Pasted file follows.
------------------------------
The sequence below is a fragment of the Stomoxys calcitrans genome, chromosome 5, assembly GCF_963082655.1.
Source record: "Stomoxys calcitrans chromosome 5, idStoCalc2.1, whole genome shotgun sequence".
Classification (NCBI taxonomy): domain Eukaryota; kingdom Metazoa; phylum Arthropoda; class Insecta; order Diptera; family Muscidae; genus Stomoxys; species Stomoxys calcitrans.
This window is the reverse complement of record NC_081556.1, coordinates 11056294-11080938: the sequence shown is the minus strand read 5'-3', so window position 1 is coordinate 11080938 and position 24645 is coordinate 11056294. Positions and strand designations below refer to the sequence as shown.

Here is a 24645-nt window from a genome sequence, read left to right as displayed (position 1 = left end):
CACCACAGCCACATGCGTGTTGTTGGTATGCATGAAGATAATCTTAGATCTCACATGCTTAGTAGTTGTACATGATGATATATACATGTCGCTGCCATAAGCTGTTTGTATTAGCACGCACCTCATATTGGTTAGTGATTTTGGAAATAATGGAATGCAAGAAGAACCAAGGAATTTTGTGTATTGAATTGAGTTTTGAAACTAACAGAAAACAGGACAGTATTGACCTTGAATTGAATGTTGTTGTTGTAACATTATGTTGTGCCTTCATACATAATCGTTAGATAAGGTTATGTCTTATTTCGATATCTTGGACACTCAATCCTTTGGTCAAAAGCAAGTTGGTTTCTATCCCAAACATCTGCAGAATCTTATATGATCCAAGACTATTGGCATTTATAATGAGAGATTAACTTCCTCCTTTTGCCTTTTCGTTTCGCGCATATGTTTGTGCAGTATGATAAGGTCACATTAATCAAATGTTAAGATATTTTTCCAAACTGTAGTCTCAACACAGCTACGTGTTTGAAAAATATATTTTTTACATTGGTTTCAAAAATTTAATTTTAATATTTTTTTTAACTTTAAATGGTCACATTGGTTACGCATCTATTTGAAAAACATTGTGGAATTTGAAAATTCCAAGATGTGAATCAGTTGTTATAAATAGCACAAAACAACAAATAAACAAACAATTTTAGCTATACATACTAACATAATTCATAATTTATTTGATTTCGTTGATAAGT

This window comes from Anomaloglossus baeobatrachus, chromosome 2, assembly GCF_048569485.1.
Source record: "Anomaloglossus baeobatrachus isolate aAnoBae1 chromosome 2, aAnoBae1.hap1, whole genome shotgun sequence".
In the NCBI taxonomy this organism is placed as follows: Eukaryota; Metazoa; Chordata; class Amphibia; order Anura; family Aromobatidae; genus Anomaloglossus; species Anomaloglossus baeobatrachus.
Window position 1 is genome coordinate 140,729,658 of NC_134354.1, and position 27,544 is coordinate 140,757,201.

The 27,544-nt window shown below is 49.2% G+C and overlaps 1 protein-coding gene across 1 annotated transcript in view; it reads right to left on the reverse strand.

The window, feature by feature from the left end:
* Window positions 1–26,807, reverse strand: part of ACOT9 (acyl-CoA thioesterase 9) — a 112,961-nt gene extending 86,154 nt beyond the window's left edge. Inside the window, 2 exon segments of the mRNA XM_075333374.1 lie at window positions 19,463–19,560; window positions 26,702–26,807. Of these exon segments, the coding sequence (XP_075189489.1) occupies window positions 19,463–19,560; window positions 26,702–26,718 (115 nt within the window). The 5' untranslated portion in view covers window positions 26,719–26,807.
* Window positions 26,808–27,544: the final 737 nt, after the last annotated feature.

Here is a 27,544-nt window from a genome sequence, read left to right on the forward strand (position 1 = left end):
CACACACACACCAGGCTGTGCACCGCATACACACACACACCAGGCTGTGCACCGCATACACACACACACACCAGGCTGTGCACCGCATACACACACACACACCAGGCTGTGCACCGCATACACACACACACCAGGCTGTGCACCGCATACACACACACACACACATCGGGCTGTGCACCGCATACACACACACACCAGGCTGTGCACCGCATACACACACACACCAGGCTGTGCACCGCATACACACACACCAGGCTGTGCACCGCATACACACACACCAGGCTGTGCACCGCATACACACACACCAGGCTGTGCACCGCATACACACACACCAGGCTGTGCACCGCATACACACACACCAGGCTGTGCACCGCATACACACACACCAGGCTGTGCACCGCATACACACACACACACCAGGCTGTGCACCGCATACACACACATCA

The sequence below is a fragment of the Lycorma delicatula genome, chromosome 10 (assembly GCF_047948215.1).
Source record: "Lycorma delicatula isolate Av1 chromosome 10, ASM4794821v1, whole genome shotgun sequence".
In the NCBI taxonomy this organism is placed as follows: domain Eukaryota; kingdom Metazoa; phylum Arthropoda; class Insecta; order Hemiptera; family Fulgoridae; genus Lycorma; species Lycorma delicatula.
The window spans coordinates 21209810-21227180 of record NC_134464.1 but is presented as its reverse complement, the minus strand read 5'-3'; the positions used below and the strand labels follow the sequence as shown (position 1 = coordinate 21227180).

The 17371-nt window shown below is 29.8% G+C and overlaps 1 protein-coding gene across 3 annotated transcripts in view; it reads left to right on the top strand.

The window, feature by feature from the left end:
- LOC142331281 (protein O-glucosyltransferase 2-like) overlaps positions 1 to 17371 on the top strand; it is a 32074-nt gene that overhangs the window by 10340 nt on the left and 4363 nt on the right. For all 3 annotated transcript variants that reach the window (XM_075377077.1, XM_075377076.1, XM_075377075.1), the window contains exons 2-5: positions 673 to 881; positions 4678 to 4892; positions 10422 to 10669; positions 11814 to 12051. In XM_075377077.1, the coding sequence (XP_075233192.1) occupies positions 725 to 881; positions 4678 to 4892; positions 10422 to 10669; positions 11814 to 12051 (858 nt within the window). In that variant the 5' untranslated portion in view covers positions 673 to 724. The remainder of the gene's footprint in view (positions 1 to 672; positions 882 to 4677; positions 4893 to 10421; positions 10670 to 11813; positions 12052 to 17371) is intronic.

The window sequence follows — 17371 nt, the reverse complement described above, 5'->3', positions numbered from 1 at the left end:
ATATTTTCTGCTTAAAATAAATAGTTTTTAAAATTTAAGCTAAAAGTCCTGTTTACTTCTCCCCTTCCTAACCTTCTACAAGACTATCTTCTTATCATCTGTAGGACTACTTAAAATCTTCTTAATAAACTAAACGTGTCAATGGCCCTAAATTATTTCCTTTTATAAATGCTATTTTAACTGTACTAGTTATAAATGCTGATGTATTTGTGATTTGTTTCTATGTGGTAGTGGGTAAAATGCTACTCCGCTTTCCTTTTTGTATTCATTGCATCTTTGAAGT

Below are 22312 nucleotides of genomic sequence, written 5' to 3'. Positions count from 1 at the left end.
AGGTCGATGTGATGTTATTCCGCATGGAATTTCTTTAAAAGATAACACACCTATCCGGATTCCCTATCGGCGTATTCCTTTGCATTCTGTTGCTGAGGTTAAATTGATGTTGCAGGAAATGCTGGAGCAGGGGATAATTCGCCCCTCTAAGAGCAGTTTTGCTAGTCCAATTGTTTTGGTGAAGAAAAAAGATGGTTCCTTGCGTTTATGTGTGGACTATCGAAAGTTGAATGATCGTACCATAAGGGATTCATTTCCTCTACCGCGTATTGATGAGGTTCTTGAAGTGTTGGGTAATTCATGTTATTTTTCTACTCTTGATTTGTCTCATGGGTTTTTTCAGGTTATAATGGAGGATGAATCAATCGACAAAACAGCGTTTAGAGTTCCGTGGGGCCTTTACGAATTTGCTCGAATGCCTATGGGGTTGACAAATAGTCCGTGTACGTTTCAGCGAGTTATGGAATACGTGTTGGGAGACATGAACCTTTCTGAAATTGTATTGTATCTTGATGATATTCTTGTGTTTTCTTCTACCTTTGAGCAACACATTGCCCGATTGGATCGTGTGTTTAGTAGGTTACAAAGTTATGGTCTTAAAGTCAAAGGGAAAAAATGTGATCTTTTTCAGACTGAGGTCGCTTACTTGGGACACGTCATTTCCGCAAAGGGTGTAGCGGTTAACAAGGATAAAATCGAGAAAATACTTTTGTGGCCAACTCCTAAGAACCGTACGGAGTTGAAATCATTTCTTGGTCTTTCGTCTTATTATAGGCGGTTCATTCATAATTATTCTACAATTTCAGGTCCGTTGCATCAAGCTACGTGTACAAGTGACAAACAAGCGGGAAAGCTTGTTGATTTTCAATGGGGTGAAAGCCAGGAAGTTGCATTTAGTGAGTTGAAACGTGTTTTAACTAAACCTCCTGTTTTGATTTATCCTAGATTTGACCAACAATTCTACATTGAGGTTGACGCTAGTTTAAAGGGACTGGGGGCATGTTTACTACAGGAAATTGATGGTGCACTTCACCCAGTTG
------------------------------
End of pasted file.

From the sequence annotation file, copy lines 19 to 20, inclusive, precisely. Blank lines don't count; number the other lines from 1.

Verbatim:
In the NCBI taxonomy this organism is placed as follows: domain Eukaryota; kingdom Metazoa; phylum Arthropoda; class Insecta; order Hemiptera; family Fulgoridae; genus Lycorma; species Lycorma delicatula.
The window spans coordinates 21209810-21227180 of record NC_134464.1 but is presented as its reverse complement, the minus strand read 5'-3'; the positions used below and the strand labels follow the sequence as shown (position 1 = coordinate 21227180).